Many have claimed that Proof of Stake will make cryptocurrencies more energy-efficient without compromising security. But what exactly is Proof of Stake? And how is it used to provide consensus in some cryptocurrencies?
Problems with Proof of Work
Bitcoin’s Proof of Work (PoW) protocol, released in 2008-2009, revolutionized digital currencies. For the first time, a form of electronic money did not need a central server. Also, bitcoin had solved the double-spending problem that had plagued electronic money in the past. It had created a chain of blocks that revealed the history of all past bitcoin transactions and could not be reversed unless an attacker had massive computing power. This meant that any bitcoins spent by a user would be irrevocably transferred to the recipient.
However, despite this great achievement, Bitcoin’s Proof of Work system had some significant issues. First, as the difficulty of the PoW puzzle increased as more miners joined the network, the energy-cost of maintaining the network also increased over time. As a result, the Bitcoin network consumed more and more electricity as it grew. Many cryptocurrency enthusiasts became concerned that this was both damaging to the environment and economically irrational.
Second, the cost of mining a block became so prohibitive that only very large organizations were able to afford the capital outlays needed to keep their operations going. To overcome this problem, small miners were forced to join ‘mining pools’. These pools would harness the CPU power of thousands of individual members. When the pool successfully completed a block, it would distribute the rewards to all of the individual miners based on the computing power they contributed. Some cryptocurrency enthusiasts were concerned that this development could lead to a large group having undue influence over the network in the future.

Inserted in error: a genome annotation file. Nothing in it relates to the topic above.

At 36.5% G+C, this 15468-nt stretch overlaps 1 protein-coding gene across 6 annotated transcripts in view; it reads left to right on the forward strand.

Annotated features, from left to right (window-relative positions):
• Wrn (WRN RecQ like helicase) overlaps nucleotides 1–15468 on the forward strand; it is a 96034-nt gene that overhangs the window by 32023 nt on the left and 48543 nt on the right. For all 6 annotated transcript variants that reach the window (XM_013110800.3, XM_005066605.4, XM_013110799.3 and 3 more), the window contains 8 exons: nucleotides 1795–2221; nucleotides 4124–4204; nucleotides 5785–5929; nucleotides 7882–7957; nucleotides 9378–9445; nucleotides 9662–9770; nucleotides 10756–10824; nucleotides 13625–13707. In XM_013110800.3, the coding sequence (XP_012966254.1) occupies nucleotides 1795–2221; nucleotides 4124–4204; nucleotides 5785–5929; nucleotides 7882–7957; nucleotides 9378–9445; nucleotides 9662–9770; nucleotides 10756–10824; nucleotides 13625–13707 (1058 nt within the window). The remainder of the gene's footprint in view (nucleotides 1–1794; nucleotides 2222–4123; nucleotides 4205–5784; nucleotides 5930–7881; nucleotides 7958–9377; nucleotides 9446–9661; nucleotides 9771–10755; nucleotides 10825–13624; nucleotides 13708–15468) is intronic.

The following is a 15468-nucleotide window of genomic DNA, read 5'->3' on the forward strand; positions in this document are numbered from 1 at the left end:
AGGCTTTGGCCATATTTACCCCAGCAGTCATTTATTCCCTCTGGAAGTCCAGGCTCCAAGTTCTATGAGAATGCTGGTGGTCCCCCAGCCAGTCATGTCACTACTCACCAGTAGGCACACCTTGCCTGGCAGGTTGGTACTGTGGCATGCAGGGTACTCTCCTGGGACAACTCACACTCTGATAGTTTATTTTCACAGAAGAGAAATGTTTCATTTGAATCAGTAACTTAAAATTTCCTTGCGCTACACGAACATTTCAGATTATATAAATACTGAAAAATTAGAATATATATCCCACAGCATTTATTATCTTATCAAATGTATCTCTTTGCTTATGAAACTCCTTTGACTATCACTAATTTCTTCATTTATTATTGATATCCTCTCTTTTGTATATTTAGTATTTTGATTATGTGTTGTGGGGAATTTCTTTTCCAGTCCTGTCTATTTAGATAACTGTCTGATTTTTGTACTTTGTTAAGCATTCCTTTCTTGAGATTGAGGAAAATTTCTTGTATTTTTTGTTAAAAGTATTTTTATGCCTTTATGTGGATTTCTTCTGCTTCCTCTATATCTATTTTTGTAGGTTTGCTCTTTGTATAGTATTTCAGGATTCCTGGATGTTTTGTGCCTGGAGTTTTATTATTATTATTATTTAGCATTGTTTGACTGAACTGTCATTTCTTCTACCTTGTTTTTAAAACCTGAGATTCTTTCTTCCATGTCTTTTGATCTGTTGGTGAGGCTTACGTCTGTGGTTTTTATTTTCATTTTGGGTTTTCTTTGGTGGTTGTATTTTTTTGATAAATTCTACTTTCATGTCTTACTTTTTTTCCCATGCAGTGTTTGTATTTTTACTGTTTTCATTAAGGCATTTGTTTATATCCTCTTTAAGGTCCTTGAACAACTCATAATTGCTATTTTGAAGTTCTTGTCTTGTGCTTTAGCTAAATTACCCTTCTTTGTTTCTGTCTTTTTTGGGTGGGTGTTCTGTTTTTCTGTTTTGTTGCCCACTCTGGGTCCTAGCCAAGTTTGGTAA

As these problems spread, many cryptocurrency developers started looking for an alternative to PoW. In 2011, the most popular alternative discussed on message boards was a protocol called ‘Proof of Stake’ (PoS). No one was quite sure how PoS would work except that in some way, blocks would be added to the blockchain based on the amount of tokens held by a miner instead of how many CPUs the miner controlled. This was based on the idea that a miner who held a lot of tokens had a ‘stake’ in the system and would want the system to remain legitimate.
Peercoin — The First Proof of Stake Cryptocurrency
Peercoin, the first cryptocurrency to make use of PoS, was created in 2012 by Sunny King and Scott Nadal. In the Peercoin system, users who have held at least one coin in their wallets for the past 30 days or more form a pool from which a new block creator is chosen. This block creator has the right to add the next block to the blockchain. The probability of being chosen as block creator is higher or lower depending on the coin age of the user, which is the number of coins in the user’s wallet multiplied by the number of days these coins have been held. The higher the coin age of the user, the more likely he/she is to be chosen as block creator. However, once a user is chosen as block creator, his/her coin age is reset to zero. This is meant to prevent rich users from dominating block creation. In this system, a new block creator is chosen about once every seven minutes.